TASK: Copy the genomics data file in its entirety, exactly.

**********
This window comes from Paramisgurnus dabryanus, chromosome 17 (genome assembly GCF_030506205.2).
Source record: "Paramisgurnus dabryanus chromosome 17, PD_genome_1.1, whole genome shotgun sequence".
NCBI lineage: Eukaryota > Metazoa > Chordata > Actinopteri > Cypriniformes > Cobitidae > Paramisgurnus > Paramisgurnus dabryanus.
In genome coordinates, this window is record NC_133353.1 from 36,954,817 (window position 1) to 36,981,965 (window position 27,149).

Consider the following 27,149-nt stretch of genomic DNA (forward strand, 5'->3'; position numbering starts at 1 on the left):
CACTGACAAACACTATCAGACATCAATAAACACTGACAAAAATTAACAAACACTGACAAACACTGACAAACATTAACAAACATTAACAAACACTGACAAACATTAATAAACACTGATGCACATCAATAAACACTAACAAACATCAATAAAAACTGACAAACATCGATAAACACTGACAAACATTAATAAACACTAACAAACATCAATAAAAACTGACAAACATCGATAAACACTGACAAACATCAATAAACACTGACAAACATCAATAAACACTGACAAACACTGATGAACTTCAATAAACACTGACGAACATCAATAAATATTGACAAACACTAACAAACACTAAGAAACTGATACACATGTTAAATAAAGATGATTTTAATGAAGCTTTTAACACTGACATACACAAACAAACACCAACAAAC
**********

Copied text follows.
This window comes from Paramisgurnus dabryanus, chromosome 17 (genome assembly GCF_030506205.2).
Source record: "Paramisgurnus dabryanus chromosome 17, PD_genome_1.1, whole genome shotgun sequence".
NCBI lineage: Eukaryota > Metazoa > Chordata > Actinopteri > Cypriniformes > Cobitidae > Paramisgurnus > Paramisgurnus dabryanus.
In genome coordinates, this window is record NC_133353.1 from 36,954,817 (window position 1) to 36,981,965 (window position 27,149).

Consider the following 27,149-nt stretch of genomic DNA (forward strand, 5'->3'; position numbering starts at 1 on the left):
CACTGACAAACACTATCAGACATCAATAAACACTGACAAAAATTAACAAACACTGACAAACACTGACAAACATTAACAAACATTAACAAACACTGACAAACATTAATAAACACTGATGCACATCAATAAACACTAACAAACATCAATAAAAACTGACAAACATCGATAAACACTGACAAACATTAATAAACACTAACAAACATCAATAAAAACTGACAAACATCGATAAACACTGACAAACATCAATAAACACTGACAAACATCAATAAACACTGACAAACACTGATGAACTTCAATAAACACTGACGAACATCAATAAATATTGACAAACACTAACAAACACTAAGAAACTGATACACATGTTAAATAAAGATGATTTTAATGAAGCTTTTAACACTGACATACACAAACAAACACCAACAAAC